Wednesday, September 29, 2010


The past couple of years, September has felt more like August - the heat and humidity of a Midwestern August hanging on much too long.

This year, September surprised me. Labor Day weekend was beautiful and - boom! - it was fall. Before I was even ready for it.

Not that I'm complaining. I love fall weather! Cool mornings, warm mid-days, t-shirts and sweaters. This September has been particularly beautiful - sunny day following sunny day with the autumn crisp in the air.


The kids are anxiously awaiting for the trees to lose their leaves. They love to make 'leaf houses' and 'leaf towns' and play outside all afternoon.

It's lovely for me too.

In honor of September:

Helen Hunt Jackson

The goldenrod is yellow;
The corn is turning brown;
The trees in the apple orchards
With fruit are bending down.

The gentian's bluest fringes
Are curling in the sun;
In dusty pods the milkweed
Its hidden silk has spun.

The sedges flaunt their harvest
In every meadow nook;
And asters by the brook-side
Make asters in the brook.

From dewy lanes at morning
The grapes' sweet odors rise;
At noon the roads all flutter
With yellow butterflies.

By all these lovely tokens
September days are here,
With summer's best of weather,
And autumn's best of cheer.

Wednesday, September 22, 2010

Quoth the Raven

I'm not very inspired today. All my creative energies went into a piece I wrote for the writer's group at the library last night.

I tend to write best on a deadline, but I really cut this one close. I wrote the whole thing Monday afternoon - half of it while my children were asking, "What's for dinner Mom?" "When are we going to eat Mom?" "Are we going to be late for AWANA tonight Mom?" "We need to eat NOW!"

They got fed, they were on time, I e-mailed off my article. Whew.

Lucky for me (and hopefully for you), I have created a file on my computer of poems I like but haven't yet shared. Today's poem came from that file.

I read quite a bit of Edgar Allan Poe in junior high. Doesn't that seem the perfect age for his short stories and poems? A bit creepy, a bit scary, a bit thrilling. Just like junior high. Although I think they call it "middle school" now.

In eighth grade, I was in the advanced English class. The librarian taught the class - my sister could tell you her name. (I could too, if I took the time to dig out my junior high year book. Not gonna do it though.)

I remember stop-motion animation projects (pre-computer days), IQ tests, vocabulary words like harbinger (The robin is a harbinger of spring.), Ivanhoe by Sir Walter Scott, and Edgar Allan Poe. Particularly this poem. I love the repetition of the line "Quoth the raven, 'Nevermore.'"

I suppose I should understand it at a deeper level now that I'm ahem years older. But I've not really thought about it. I enjoy the rhyming, wording & cadence of it. I hope you do too.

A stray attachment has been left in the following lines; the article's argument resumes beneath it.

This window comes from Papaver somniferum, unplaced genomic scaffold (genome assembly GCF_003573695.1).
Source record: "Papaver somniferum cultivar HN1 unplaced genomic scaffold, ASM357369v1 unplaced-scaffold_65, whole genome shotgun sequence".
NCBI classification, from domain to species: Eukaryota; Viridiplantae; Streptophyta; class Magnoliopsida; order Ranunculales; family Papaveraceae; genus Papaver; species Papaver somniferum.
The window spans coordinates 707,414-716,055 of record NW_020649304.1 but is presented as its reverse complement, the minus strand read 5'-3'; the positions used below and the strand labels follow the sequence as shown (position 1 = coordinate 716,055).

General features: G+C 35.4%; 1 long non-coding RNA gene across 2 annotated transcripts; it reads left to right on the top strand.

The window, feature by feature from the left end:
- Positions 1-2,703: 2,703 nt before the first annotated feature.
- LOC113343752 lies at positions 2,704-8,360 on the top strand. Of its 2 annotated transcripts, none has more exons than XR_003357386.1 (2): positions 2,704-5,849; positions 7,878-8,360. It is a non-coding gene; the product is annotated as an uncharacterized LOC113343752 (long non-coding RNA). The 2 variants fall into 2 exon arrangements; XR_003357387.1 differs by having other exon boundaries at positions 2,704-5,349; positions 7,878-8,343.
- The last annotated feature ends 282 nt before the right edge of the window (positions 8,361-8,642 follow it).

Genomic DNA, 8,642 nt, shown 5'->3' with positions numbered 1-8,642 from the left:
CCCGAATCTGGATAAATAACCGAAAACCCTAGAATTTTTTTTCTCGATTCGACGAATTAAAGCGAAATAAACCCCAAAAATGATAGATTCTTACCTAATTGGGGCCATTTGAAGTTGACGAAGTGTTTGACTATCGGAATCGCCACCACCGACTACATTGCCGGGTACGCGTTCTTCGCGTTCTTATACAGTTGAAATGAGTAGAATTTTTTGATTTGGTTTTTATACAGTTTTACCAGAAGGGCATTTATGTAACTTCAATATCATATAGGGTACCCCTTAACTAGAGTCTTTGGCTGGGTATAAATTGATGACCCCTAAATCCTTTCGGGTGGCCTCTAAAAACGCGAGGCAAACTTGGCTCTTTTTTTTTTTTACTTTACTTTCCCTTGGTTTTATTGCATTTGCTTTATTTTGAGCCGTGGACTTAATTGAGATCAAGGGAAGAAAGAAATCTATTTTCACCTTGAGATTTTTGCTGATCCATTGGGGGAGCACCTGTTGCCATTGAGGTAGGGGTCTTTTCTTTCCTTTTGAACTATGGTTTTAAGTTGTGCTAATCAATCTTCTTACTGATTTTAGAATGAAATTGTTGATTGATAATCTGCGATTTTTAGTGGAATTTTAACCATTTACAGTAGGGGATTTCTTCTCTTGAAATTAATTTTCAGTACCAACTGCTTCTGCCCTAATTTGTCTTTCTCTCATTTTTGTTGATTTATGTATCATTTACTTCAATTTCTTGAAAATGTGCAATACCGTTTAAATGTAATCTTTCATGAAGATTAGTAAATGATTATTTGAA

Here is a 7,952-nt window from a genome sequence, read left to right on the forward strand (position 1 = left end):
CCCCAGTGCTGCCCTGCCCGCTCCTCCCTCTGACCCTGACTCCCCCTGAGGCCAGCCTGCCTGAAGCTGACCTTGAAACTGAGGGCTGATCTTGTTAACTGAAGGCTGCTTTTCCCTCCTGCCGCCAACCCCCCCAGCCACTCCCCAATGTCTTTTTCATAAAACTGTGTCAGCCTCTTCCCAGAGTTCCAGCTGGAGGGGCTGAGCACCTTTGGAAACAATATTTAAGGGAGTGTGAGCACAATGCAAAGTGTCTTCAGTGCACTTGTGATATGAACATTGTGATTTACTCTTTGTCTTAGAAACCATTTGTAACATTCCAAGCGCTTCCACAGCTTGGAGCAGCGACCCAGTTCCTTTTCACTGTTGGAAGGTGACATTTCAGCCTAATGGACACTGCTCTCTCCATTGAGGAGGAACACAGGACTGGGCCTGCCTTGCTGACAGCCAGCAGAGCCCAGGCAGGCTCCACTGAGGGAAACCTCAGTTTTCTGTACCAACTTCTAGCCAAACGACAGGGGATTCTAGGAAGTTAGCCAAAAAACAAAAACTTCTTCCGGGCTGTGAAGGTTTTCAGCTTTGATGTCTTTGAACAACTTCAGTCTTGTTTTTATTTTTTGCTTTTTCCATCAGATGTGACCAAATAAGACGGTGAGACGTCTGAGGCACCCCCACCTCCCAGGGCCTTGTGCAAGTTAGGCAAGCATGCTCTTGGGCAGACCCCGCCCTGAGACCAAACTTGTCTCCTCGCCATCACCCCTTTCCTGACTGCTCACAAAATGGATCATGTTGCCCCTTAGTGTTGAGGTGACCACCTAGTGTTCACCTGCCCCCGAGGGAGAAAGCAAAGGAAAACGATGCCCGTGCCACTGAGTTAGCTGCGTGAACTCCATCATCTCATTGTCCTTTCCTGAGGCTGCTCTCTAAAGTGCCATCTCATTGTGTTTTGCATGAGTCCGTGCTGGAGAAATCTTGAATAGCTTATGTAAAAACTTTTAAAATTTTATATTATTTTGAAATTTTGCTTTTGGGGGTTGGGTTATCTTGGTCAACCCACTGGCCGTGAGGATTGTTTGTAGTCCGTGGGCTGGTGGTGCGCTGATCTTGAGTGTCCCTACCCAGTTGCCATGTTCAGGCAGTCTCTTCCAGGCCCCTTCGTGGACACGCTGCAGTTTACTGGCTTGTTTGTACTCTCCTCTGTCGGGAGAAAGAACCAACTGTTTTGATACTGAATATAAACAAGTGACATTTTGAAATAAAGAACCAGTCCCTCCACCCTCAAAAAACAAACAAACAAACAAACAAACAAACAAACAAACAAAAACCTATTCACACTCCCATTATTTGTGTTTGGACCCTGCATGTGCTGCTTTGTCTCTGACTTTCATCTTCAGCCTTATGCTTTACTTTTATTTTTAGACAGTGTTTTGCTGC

By the way, it's a really, really long poem, so I've just included my favorite stanzas here. (I think that's what you call them. We'll pretend I'm right. And after you enjoy this poem, you can read more poetry here.)

The Raven
Edgar Allan Poe

Once upon a midnight dreary, while I pondered, weak and weary,
Over many a quaint and curious volume of forgotten lore -
While I nodded, nearly napping, suddenly there came a tapping,
As of some one gently rapping, rapping at my chamber door.
‘ ‘T is some visitor,’ I muttered, ‘tapping at my chamber door -
Only this and nothing more.’

Ah, distinctly I remember it was in the bleak December;
And each separate dying ember wrought its ghost upon the floor.
Eagerly I wished the morrow; - vainly I had sought to borrow
From my books surcease of sorrow - sorrow for the lost Lenore -
For the rare and radiant maiden whom the angels name Lenore -
Nameless here for evermore.
Open here I flung the shutter, when, with many a flirt and flutter,
In there stepped a stately Raven of the saintly days of yore;
Not the least obeisance made he; not a minute stopped or stayed he;
But, with mien of lord or lady, perched above my chamber door -
Perched upon a bust of Pallas just above my chamber door -
Perched, and sat, and nothing more.

Then this ebony bird beguiling my sad fancy into smiling,
By the grave and stern decorum of the countenance it wore,
‘Though thy crest be shorn and shaven, thou’ I said, ‘art sure no craven,
Gastly grim and ancient Raven wandering from the Nightly shore -
Tell me what they lordly name is on the Night’s Plutonian shore!’
Quoth the Raven, ‘Nevermore.’
‘Prophet!’ said I, ‘thing of evil! - prophet still, if bird or devil!
By that Heaven that bends above us - by that God we both adore -
Tell this soul with sorrow laden if, within the distant Aidenn,
It shall clasp a sainted maiden whom the angels name Lenore -
Clasp a rare and radiant maiden whom the angels name Lenore.’
Quoth the Raven, ‘Nevermore.’

‘Be that word our sign of parting, bird or fiend!’ I shrieked, upstarting -
‘Get thee back into the tempest and the Night’s Plutonian shore!
Leave no black plume as a token of that lie thy soul hath spoken!
Leave my loneliness unbroken! - quit the bust above my door!
Take thy beak from out my heart, and take thy form from off my door!’
Quoth the Raven, ‘Nevermore.’

That totally awesome, amazing photo came from kevindooley on flickr

Wednesday, September 15, 2010

Ancient History

I had an epiphany this week.

Yesterday, I started back at one of my favorite places, Bible Study Fellowship. I'm so excited because they're offering a new study this year - the book of Isaiah. I love studying the Old Testament, and am looking forward to digging into this year.

Yesterday afternoon, I sat down in my living room and read the introductory notes on Isaiah. In a part of the notes, it discussed different enemies of Israel that Isaiah prophesied against over the course of his 60-year ministry in Judah.

Here's the epiphany: I recognized every single name on that list!